In law, seizure and detention of a person, either to bring him before a court body or official, or to otherwise secure the administration of the law. A person may be arrested for an alleged violation of civil or criminal law.
Delivery of a person, suspected or convicted of a crime, by the state where he has taken refuge to the state that asserts jurisdiction over him. Its purpose is to prevent criminals who flee a country from escaping punishment.
Formal accusation issued by a legislature against a public official charged with crime or other serious misconduct. In a looser sense the term is sometimes applied also to the trial by the legislature that may follow.
Vocal affirmation of the truth of one's statements, generally made by appealing to a deity. From the earliest days of human history, calling upon the gods of a community to witness the truth of a statement or the solemnity of a promise has been commonly practiced.
In criminal law, punishment that a court orders, imposed on a person convicted of criminal activity. Sentences typically consist of fines, corporal punishment, imprisonment for varying periods including life, or capital punishment, and sometimes combine two or more elements.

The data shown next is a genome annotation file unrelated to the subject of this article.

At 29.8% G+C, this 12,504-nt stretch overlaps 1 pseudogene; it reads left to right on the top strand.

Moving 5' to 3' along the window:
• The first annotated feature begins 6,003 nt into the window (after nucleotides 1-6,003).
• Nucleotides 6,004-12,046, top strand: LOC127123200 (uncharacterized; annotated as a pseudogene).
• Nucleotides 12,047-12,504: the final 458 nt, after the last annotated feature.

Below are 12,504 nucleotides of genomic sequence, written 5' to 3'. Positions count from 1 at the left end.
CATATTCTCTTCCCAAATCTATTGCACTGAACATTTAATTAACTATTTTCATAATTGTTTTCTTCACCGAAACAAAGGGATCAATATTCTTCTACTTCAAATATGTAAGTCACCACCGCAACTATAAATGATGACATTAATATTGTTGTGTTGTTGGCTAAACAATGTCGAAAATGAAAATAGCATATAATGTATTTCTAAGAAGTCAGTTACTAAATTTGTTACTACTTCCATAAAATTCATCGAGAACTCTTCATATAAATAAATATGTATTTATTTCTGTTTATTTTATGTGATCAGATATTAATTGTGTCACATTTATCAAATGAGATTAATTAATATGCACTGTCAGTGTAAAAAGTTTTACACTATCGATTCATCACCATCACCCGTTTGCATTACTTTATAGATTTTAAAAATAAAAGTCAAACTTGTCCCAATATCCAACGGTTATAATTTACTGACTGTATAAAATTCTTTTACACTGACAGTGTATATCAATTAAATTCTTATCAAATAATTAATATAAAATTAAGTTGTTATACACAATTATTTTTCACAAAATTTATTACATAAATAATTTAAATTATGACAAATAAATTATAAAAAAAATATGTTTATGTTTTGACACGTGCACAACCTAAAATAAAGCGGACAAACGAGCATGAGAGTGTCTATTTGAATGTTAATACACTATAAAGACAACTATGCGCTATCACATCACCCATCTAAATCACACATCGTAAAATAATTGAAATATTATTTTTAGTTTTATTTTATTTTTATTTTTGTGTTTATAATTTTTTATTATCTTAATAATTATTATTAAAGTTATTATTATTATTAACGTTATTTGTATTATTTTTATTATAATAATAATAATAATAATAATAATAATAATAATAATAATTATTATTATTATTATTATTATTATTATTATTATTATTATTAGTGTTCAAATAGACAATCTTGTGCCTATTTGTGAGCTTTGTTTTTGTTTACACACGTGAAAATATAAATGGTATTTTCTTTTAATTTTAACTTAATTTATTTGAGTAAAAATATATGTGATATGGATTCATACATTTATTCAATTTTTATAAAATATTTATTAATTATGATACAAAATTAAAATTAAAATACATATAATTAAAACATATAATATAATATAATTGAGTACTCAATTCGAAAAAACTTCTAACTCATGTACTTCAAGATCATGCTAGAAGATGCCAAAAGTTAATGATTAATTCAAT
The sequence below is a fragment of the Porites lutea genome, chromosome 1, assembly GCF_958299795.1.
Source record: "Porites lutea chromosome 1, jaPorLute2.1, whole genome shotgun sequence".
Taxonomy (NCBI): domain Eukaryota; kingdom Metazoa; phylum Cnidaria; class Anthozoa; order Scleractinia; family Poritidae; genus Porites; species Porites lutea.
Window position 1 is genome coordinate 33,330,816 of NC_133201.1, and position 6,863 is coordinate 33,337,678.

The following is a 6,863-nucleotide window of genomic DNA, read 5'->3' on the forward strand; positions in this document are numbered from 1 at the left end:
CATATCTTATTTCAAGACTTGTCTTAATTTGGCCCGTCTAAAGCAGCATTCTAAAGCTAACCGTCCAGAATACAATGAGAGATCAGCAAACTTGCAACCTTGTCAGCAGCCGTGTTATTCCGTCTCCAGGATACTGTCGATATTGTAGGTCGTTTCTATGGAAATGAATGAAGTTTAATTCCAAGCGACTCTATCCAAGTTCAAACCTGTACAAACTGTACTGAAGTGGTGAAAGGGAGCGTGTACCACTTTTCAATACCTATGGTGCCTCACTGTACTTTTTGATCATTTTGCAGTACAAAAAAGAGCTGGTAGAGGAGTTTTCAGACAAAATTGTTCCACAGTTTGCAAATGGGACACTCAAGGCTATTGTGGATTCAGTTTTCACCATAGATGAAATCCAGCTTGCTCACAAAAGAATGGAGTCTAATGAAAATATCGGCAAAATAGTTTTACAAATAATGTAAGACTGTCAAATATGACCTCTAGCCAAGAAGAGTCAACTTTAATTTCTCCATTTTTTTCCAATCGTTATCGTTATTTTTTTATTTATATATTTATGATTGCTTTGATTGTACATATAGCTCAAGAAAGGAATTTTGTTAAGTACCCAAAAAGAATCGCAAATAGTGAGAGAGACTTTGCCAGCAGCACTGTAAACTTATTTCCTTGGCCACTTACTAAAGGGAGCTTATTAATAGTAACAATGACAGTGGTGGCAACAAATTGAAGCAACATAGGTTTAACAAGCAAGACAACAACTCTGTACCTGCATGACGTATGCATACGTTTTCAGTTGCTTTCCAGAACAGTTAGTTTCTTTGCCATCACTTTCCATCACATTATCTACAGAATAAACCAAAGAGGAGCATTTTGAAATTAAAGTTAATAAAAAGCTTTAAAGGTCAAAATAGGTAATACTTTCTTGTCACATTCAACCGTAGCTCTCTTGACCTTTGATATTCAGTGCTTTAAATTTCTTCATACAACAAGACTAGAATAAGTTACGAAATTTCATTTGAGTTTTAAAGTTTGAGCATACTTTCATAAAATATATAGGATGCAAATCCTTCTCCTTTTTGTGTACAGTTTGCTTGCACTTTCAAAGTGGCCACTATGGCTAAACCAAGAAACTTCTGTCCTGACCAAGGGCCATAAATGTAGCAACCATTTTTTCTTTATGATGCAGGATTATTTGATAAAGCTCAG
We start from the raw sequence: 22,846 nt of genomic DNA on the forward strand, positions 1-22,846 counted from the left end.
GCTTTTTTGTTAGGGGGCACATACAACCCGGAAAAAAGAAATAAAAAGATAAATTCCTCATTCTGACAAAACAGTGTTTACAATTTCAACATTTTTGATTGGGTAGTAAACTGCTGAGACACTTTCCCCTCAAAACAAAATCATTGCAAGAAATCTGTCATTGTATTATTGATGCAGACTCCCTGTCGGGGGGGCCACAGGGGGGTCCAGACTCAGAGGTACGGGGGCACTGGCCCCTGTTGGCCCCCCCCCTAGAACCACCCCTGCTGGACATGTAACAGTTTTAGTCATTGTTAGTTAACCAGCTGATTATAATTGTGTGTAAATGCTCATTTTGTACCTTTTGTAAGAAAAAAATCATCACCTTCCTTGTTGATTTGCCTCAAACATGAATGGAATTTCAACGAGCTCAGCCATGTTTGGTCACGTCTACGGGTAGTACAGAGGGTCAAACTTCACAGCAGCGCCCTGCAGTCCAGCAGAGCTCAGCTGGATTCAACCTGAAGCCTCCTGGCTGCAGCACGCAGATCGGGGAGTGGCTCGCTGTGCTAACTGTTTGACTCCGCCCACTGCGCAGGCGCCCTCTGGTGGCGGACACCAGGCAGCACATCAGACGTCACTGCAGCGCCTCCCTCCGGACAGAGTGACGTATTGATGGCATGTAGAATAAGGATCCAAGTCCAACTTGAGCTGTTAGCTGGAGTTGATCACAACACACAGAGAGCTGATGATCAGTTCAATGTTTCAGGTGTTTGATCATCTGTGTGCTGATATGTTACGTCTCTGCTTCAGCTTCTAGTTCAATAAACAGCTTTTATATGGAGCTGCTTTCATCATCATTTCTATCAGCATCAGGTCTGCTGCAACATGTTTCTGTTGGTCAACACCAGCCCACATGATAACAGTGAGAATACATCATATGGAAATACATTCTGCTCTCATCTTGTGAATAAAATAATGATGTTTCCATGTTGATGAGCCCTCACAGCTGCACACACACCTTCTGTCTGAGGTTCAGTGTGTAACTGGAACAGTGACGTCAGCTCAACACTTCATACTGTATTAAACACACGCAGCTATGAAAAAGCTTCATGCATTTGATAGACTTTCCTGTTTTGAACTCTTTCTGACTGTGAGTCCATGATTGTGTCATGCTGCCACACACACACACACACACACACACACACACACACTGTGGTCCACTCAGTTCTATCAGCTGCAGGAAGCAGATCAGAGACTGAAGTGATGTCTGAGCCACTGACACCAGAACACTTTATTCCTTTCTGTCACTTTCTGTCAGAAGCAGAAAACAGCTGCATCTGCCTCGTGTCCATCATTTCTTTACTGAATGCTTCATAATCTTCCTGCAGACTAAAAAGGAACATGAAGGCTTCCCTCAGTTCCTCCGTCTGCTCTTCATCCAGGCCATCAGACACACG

Agent put in place of another to manage particular affairs of the principal. An attorney in fact is an agent who conducts business under authority that is controlled and limited by a written document called a letter, or power, of attorney granted by the principal.
Or federation, government of a union of states in which sovereignty is divided between a central authority and component state authorities. A federation differs from a confederation in that the central power acts directly upon individuals as well as upon states, thus creating the problem of dual allegiance.
A lay magistrate, appointed by the crown or acting ex officio, whose function is to preserve the peace in his area, try summarily such cases as are within his jurisdiction, and perform miscellaneous administrative duties.
Bodies that adjudicate (make judgement) in legal disputes. Civil cases (generally non-criminal disputes that affect the interests of an individual) and criminal cases are usually dealt with by separate courts.
Independent executive bureau of the U.S. government established by the National Security Act of 1947, replacing the wartime Office of Strategic Services (1942–45), the first U.S. espionage and covert operations agency.
Specialized agency of the United Nations, with headquarters in Geneva. It was created in 1919 by the Versailles Treaty and affiliated with the League of Nations until 1945, when it voted to sever ties with the League.
Independent agency of the U.S. government created under the National Labor Relations Act of 1935 (Wagner Act), and amended by the acts of 1947 (Taft-Hartley Labor Act) and 1959 (Landrum-Griffin Act), which affirmed labor's right to organize and bargain collectively through representatives of their own choice or to refrain from such activities.